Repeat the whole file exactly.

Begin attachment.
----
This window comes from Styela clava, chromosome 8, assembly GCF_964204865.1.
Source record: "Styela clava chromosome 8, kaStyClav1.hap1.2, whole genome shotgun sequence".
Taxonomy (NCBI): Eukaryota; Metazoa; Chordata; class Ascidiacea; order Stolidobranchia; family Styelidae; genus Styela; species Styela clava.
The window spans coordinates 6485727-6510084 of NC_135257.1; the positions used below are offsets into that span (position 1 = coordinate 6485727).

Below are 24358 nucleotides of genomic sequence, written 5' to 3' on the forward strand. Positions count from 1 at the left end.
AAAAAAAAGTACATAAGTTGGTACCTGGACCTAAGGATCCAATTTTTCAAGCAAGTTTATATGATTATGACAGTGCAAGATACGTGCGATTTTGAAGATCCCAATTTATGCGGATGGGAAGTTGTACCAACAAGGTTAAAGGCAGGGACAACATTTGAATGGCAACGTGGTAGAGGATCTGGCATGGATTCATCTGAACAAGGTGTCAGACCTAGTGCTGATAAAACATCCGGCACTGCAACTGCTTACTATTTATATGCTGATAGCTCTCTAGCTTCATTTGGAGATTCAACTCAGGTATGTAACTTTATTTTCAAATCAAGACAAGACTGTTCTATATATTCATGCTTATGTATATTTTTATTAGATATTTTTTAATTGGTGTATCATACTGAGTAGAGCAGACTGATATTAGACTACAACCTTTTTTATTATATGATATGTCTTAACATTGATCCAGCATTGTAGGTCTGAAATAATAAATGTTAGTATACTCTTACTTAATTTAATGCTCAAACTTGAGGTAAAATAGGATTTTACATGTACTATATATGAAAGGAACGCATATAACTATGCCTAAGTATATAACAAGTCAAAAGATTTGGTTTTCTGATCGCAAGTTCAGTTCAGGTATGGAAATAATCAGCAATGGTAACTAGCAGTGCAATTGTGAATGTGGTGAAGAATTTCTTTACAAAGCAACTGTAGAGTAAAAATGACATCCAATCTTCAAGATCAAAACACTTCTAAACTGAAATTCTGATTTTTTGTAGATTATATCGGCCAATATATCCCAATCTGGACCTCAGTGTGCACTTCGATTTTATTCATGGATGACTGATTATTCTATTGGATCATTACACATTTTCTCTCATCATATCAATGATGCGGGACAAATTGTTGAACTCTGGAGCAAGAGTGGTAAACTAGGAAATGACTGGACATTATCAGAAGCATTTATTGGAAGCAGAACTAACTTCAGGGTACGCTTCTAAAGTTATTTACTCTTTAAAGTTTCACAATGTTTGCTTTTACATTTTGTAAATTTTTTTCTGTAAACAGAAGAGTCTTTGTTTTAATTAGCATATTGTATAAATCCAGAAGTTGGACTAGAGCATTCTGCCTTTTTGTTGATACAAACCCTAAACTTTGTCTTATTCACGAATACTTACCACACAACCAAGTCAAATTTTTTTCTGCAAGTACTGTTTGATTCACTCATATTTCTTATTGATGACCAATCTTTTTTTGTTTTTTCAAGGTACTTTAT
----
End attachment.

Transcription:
This window comes from Styela clava, chromosome 8, assembly GCF_964204865.1.
Source record: "Styela clava chromosome 8, kaStyClav1.hap1.2, whole genome shotgun sequence".
Taxonomy (NCBI): Eukaryota; Metazoa; Chordata; class Ascidiacea; order Stolidobranchia; family Styelidae; genus Styela; species Styela clava.
The window spans coordinates 6485727-6510084 of NC_135257.1; the positions used below are offsets into that span (position 1 = coordinate 6485727).

Below are 24358 nucleotides of genomic sequence, written 5' to 3' on the forward strand. Positions count from 1 at the left end.
AAAAAAAAGTACATAAGTTGGTACCTGGACCTAAGGATCCAATTTTTCAAGCAAGTTTATATGATTATGACAGTGCAAGATACGTGCGATTTTGAAGATCCCAATTTATGCGGATGGGAAGTTGTACCAACAAGGTTAAAGGCAGGGACAACATTTGAATGGCAACGTGGTAGAGGATCTGGCATGGATTCATCTGAACAAGGTGTCAGACCTAGTGCTGATAAAACATCCGGCACTGCAACTGCTTACTATTTATATGCTGATAGCTCTCTAGCTTCATTTGGAGATTCAACTCAGGTATGTAACTTTATTTTCAAATCAAGACAAGACTGTTCTATATATTCATGCTTATGTATATTTTTATTAGATATTTTTTAATTGGTGTATCATACTGAGTAGAGCAGACTGATATTAGACTACAACCTTTTTTATTATATGATATGTCTTAACATTGATCCAGCATTGTAGGTCTGAAATAATAAATGTTAGTATACTCTTACTTAATTTAATGCTCAAACTTGAGGTAAAATAGGATTTTACATGTACTATATATGAAAGGAACGCATATAACTATGCCTAAGTATATAACAAGTCAAAAGATTTGGTTTTCTGATCGCAAGTTCAGTTCAGGTATGGAAATAATCAGCAATGGTAACTAGCAGTGCAATTGTGAATGTGGTGAAGAATTTCTTTACAAAGCAACTGTAGAGTAAAAATGACATCCAATCTTCAAGATCAAAACACTTCTAAACTGAAATTCTGATTTTTTGTAGATTATATCGGCCAATATATCCCAATCTGGACCTCAGTGTGCACTTCGATTTTATTCATGGATGACTGATTATTCTATTGGATCATTACACATTTTCTCTCATCATATCAATGATGCGGGACAAATTGTTGAACTCTGGAGCAAGAGTGGTAAACTAGGAAATGACTGGACATTATCAGAAGCATTTATTGGAAGCAGAACTAACTTCAGGGTACGCTTCTAAAGTTATTTACTCTTTAAAGTTTCACAATGTTTGCTTTTACATTTTGTAAATTTTTTTCTGTAAACAGAAGAGTCTTTGTTTTAATTAGCATATTGTATAAATCCAGAAGTTGGACTAGAGCATTCTGCCTTTTTGTTGATACAAACCCTAAACTTTGTCTTATTCACGAATACTTACCACACAACCAAGTCAAATTTTTTTCTGCAAGTACTGTTTGATTCACTCATATTTCTTATTGATGACCAATCTTTTTTTGTTTTTTCAAGGTACTTTAT